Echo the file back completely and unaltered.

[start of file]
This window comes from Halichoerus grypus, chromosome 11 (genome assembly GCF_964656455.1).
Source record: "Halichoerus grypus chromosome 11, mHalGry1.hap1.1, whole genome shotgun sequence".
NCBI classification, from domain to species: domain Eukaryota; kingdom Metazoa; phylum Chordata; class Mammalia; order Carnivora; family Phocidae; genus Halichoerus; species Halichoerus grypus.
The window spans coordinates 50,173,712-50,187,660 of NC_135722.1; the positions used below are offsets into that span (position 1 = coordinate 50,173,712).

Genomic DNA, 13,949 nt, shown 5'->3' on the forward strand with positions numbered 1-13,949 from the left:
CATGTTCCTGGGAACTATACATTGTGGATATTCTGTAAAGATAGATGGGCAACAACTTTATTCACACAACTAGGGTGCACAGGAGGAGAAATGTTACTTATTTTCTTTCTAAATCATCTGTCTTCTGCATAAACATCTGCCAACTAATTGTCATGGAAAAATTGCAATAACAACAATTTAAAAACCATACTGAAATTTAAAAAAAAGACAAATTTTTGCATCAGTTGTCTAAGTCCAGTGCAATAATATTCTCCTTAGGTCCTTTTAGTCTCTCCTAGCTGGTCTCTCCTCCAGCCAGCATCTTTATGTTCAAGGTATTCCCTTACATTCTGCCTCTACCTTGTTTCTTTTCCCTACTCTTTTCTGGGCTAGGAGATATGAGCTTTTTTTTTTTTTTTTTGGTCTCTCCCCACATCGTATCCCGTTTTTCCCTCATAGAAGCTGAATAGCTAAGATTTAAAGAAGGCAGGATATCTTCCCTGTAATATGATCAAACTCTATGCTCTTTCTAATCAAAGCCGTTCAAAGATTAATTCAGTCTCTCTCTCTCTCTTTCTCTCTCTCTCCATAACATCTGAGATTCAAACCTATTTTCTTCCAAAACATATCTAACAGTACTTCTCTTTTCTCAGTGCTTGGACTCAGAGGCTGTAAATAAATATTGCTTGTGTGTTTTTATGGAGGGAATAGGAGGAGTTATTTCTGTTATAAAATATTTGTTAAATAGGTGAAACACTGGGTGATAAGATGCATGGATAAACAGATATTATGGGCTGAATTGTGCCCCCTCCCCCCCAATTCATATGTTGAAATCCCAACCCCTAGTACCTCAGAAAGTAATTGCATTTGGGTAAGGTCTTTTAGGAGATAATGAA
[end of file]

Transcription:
This window comes from Halichoerus grypus, chromosome 11 (genome assembly GCF_964656455.1).
Source record: "Halichoerus grypus chromosome 11, mHalGry1.hap1.1, whole genome shotgun sequence".
NCBI classification, from domain to species: domain Eukaryota; kingdom Metazoa; phylum Chordata; class Mammalia; order Carnivora; family Phocidae; genus Halichoerus; species Halichoerus grypus.
The window spans coordinates 50,173,712-50,187,660 of NC_135722.1; the positions used below are offsets into that span (position 1 = coordinate 50,173,712).

Genomic DNA, 13,949 nt, shown 5'->3' on the forward strand with positions numbered 1-13,949 from the left:
CATGTTCCTGGGAACTATACATTGTGGATATTCTGTAAAGATAGATGGGCAACAACTTTATTCACACAACTAGGGTGCACAGGAGGAGAAATGTTACTTATTTTCTTTCTAAATCATCTGTCTTCTGCATAAACATCTGCCAACTAATTGTCATGGAAAAATTGCAATAACAACAATTTAAAAACCATACTGAAATTTAAAAAAAAGACAAATTTTTGCATCAGTTGTCTAAGTCCAGTGCAATAATATTCTCCTTAGGTCCTTTTAGTCTCTCCTAGCTGGTCTCTCCTCCAGCCAGCATCTTTATGTTCAAGGTATTCCCTTACATTCTGCCTCTACCTTGTTTCTTTTCCCTACTCTTTTCTGGGCTAGGAGATATGAGCTTTTTTTTTTTTTTTTTGGTCTCTCCCCACATCGTATCCCGTTTTTCCCTCATAGAAGCTGAATAGCTAAGATTTAAAGAAGGCAGGATATCTTCCCTGTAATATGATCAAACTCTATGCTCTTTCTAATCAAAGCCGTTCAAAGATTAATTCAGTCTCTCTCTCTCTCTTTCTCTCTCTCTCCATAACATCTGAGATTCAAACCTATTTTCTTCCAAAACATATCTAACAGTACTTCTCTTTTCTCAGTGCTTGGACTCAGAGGCTGTAAATAAATATTGCTTGTGTGTTTTTATGGAGGGAATAGGAGGAGTTATTTCTGTTATAAAATATTTGTTAAATAGGTGAAACACTGGGTGATAAGATGCATGGATAAACAGATATTATGGGCTGAATTGTGCCCCCTCCCCCCCAATTCATATGTTGAAATCCCAACCCCTAGTACCTCAGAAAGTAATTGCATTTGGGTAAGGTCTTTTAGGAGATAATGAA